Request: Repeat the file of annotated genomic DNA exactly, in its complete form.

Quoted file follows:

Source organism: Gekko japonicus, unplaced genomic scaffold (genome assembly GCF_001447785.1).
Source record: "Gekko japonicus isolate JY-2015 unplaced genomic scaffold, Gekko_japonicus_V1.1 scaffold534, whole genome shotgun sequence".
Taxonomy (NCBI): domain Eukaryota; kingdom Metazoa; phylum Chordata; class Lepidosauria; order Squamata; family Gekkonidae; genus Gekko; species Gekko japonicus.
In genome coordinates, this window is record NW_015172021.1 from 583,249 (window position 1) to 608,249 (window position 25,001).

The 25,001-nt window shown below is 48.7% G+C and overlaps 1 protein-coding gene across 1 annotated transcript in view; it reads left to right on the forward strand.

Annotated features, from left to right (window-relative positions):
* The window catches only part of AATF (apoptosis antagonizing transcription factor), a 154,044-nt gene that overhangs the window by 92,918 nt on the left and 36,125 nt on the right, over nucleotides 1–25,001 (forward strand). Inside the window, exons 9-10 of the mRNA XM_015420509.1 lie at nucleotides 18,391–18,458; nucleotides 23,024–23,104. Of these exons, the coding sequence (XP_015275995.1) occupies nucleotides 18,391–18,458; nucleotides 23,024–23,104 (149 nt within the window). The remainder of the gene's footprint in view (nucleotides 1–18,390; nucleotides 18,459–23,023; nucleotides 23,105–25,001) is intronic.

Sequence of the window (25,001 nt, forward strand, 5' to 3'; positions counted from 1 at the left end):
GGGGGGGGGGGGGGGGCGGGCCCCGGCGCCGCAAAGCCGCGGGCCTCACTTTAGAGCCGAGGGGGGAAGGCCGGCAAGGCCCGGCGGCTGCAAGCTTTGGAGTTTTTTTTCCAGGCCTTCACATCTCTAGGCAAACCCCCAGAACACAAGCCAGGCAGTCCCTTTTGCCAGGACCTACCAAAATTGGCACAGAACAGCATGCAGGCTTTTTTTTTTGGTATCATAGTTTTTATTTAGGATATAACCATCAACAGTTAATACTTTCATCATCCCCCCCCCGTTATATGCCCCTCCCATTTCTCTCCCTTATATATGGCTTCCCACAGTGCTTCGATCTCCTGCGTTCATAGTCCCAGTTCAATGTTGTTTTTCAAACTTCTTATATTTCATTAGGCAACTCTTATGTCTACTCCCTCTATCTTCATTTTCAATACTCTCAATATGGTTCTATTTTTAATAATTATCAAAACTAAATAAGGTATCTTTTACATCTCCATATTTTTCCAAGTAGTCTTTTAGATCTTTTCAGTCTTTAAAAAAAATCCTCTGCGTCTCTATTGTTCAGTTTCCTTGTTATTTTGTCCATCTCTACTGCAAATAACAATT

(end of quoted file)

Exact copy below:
Source organism: Gekko japonicus, unplaced genomic scaffold (genome assembly GCF_001447785.1).
Source record: "Gekko japonicus isolate JY-2015 unplaced genomic scaffold, Gekko_japonicus_V1.1 scaffold534, whole genome shotgun sequence".
Taxonomy (NCBI): domain Eukaryota; kingdom Metazoa; phylum Chordata; class Lepidosauria; order Squamata; family Gekkonidae; genus Gekko; species Gekko japonicus.
In genome coordinates, this window is record NW_015172021.1 from 583,249 (window position 1) to 608,249 (window position 25,001).

The 25,001-nt window shown below is 48.7% G+C and overlaps 1 protein-coding gene across 1 annotated transcript in view; it reads left to right on the forward strand.

Annotated features, from left to right (window-relative positions):
* The window catches only part of AATF (apoptosis antagonizing transcription factor), a 154,044-nt gene that overhangs the window by 92,918 nt on the left and 36,125 nt on the right, over nucleotides 1–25,001 (forward strand). Inside the window, exons 9-10 of the mRNA XM_015420509.1 lie at nucleotides 18,391–18,458; nucleotides 23,024–23,104. Of these exons, the coding sequence (XP_015275995.1) occupies nucleotides 18,391–18,458; nucleotides 23,024–23,104 (149 nt within the window). The remainder of the gene's footprint in view (nucleotides 1–18,390; nucleotides 18,459–23,023; nucleotides 23,105–25,001) is intronic.

Sequence of the window (25,001 nt, forward strand, 5' to 3'; positions counted from 1 at the left end):
GGGGGGGGGGGGGGGGCGGGCCCCGGCGCCGCAAAGCCGCGGGCCTCACTTTAGAGCCGAGGGGGGAAGGCCGGCAAGGCCCGGCGGCTGCAAGCTTTGGAGTTTTTTTTCCAGGCCTTCACATCTCTAGGCAAACCCCCAGAACACAAGCCAGGCAGTCCCTTTTGCCAGGACCTACCAAAATTGGCACAGAACAGCATGCAGGCTTTTTTTTTTGGTATCATAGTTTTTATTTAGGATATAACCATCAACAGTTAATACTTTCATCATCCCCCCCCCGTTATATGCCCCTCCCATTTCTCTCCCTTATATATGGCTTCCCACAGTGCTTCGATCTCCTGCGTTCATAGTCCCAGTTCAATGTTGTTTTTCAAACTTCTTATATTTCATTAGGCAACTCTTATGTCTACTCCCTCTATCTTCATTTTCAATACTCTCAATATGGTTCTATTTTTAATAATTATCAAAACTAAATAAGGTATCTTTTACATCTCCATATTTTTCCAAGTAGTCTTTTAGATCTTTTCAGTCTTTAAAAAAAATCCTCTGCGTCTCTATTGTTCAGTTTCCTTGTTATTTTGTCCATCTCTACTGCAAATAACAATT